The realization: My mom enrolled me in ballet when I was seven because I was a tomboy. By 14, dance was my passion. I was never the most gifted dancer. I got into the Joffrey Ballet’s second string, in New York, and performed on Broadway and with Nureyev, but I knew I was never going to get into the main company.
The setback: I drifted a bit into contemporary dance and acting. I was in a low-budget French film when my left foot got run over by a car. I could no longer go en pointe, though I did go back to dance.
The move: When I burned out on New York, I sublet my apartment, thinking I’d be back. But my career flourished here. I danced with DC Contemporary Dance Theatre and Daniel West. In 1989, Mary Day at the Washington Ballet, where I was teaching, asked me to create three pieces. I’d never choreographed before. I saw there was a way to stay in dance when I couldn’t dance anymore. I choreograph to rock, to classical, to atonal music. I take risks. Otherwise it’s the same cookie-cutter thing over and over.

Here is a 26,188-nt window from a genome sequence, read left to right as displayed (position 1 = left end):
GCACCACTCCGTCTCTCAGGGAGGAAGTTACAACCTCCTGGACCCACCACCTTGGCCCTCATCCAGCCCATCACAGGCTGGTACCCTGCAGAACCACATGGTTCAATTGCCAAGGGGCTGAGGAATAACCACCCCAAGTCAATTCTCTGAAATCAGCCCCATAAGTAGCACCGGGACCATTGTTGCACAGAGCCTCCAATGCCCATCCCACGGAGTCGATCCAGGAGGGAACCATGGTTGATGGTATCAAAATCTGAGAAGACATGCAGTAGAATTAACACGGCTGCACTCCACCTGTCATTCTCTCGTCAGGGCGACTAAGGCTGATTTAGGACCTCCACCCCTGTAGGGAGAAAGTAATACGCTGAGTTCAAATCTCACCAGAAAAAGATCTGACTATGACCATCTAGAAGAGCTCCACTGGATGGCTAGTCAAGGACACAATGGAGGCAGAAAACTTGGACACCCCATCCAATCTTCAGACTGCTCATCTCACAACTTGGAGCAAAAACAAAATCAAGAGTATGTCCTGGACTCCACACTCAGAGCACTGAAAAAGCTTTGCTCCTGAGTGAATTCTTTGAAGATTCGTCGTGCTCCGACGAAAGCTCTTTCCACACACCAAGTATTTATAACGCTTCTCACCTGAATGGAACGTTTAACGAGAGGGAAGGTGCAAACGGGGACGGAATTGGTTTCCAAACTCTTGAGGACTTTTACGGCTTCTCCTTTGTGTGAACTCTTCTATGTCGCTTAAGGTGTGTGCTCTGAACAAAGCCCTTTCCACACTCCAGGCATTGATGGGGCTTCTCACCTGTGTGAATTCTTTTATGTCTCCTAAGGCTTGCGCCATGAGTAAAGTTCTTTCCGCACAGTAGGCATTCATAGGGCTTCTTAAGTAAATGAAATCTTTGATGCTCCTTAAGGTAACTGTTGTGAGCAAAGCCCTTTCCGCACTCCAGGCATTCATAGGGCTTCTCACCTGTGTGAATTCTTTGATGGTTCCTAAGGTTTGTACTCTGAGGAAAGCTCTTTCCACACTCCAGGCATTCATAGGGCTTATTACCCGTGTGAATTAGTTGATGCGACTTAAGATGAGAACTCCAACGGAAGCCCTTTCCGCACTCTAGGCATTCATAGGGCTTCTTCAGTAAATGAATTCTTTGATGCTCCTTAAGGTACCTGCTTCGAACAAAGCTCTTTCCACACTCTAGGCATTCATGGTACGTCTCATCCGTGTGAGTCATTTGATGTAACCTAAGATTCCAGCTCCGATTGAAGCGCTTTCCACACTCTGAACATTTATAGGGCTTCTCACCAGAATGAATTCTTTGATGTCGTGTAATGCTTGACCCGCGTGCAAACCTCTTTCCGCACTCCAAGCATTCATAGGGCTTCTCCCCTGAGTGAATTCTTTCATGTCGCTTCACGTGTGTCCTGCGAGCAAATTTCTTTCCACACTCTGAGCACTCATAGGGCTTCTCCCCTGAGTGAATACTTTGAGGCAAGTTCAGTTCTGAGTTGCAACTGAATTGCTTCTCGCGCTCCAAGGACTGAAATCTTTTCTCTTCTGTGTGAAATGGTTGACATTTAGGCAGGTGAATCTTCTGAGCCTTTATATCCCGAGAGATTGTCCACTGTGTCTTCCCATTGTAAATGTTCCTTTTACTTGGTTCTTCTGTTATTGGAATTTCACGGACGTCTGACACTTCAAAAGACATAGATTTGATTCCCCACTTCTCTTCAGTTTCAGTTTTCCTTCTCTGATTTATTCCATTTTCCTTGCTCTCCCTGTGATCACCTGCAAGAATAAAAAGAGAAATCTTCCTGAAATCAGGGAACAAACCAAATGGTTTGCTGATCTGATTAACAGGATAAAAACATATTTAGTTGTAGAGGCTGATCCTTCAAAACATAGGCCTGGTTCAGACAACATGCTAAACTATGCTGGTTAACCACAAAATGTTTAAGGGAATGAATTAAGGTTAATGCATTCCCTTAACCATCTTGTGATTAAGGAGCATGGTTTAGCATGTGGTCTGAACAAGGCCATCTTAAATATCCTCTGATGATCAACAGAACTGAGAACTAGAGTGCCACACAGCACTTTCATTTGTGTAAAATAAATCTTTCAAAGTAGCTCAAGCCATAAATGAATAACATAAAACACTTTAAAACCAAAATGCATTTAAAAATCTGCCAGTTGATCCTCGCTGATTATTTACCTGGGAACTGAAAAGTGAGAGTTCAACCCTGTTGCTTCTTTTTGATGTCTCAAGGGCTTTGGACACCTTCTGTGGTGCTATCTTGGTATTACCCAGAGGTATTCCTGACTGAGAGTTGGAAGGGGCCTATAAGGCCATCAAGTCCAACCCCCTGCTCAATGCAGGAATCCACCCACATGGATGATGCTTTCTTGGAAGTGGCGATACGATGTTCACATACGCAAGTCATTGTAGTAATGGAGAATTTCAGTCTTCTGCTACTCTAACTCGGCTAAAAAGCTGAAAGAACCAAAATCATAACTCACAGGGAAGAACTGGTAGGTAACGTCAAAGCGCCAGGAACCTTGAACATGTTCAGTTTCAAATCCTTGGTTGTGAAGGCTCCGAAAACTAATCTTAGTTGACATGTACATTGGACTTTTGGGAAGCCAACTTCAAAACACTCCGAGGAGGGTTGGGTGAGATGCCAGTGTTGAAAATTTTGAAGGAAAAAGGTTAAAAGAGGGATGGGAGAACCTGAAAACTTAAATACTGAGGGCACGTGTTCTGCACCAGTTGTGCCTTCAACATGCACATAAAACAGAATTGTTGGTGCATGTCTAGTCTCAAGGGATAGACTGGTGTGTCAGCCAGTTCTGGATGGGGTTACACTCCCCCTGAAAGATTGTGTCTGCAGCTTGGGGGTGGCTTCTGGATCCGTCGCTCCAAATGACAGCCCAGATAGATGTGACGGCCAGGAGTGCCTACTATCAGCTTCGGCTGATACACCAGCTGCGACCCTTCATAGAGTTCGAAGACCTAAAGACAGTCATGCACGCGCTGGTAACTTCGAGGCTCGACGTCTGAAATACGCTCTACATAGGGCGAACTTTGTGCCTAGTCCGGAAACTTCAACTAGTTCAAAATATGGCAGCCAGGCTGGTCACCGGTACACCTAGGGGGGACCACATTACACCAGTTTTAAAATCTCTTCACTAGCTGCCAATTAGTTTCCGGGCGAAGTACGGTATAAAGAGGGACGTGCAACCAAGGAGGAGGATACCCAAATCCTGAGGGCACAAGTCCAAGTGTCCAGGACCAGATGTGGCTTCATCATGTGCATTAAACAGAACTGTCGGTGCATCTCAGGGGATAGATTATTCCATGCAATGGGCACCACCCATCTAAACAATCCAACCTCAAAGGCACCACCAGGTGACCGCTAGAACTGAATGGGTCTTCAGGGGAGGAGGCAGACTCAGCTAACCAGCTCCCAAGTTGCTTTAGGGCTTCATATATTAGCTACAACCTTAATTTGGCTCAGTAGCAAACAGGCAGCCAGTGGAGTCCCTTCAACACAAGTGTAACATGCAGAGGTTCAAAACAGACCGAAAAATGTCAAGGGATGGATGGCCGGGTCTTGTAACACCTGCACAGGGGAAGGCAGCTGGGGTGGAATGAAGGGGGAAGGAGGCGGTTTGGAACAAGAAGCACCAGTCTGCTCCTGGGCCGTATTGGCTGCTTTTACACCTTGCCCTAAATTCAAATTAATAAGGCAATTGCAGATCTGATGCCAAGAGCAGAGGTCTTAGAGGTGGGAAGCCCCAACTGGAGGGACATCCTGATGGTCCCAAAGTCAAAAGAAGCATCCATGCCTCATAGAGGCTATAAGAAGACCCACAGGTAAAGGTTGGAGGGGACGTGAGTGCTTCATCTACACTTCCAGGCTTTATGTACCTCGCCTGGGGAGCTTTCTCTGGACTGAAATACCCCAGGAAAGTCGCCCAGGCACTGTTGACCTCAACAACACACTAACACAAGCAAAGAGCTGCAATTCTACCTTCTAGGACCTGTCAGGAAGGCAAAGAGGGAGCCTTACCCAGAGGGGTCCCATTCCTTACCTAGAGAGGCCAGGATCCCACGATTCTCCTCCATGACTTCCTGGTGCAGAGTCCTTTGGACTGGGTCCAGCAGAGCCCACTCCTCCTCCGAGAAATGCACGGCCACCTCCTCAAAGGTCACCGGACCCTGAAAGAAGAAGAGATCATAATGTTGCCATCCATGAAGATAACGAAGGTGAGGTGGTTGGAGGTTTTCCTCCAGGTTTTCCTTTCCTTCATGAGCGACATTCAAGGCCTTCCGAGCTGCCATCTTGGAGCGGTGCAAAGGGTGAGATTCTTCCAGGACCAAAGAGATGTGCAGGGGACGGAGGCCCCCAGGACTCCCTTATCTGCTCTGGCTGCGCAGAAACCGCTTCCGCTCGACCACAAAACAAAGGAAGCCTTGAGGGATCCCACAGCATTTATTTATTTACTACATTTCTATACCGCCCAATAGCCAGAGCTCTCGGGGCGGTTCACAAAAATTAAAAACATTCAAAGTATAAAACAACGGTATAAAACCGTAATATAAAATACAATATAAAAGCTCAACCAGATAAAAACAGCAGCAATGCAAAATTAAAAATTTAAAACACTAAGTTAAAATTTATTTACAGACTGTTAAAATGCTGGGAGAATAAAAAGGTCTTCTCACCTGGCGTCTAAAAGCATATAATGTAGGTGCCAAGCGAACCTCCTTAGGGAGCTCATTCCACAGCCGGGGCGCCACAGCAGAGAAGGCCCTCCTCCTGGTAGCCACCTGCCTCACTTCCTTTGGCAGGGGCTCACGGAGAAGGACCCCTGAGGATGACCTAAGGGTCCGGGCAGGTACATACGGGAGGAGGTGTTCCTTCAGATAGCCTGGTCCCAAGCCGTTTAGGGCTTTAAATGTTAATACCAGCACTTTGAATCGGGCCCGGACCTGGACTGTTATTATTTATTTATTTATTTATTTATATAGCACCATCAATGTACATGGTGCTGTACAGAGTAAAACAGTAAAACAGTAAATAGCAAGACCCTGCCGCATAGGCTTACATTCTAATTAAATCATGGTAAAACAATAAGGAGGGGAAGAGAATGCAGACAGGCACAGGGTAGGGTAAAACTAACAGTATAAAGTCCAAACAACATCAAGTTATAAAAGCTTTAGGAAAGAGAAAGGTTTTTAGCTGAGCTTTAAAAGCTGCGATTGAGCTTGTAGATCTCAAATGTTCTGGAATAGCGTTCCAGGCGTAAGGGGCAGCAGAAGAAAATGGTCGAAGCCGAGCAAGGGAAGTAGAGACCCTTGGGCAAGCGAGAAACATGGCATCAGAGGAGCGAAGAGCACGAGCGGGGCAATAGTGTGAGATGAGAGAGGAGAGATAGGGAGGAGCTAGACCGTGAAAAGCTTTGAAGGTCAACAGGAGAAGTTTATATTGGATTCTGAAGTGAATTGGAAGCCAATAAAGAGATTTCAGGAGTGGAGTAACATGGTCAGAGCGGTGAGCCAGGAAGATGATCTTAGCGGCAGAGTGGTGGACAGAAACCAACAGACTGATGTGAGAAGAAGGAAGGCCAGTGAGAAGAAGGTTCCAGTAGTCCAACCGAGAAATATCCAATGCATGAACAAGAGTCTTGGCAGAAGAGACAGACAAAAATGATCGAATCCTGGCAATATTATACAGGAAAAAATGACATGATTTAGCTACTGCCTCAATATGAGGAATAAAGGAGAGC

The diagnosis: When I was 40, I was diagnosed with idiopathic dilated cardiomyopathy—my heart pumps at about half. I didn’t get depressed; I got invested in helping others. We have a huge, free program—Dance for Parkinson’s Disease—and another one for disabled kids. On the purest level, you share the joy of dance.
This article appears in the May 2014 issue of Washingtonian.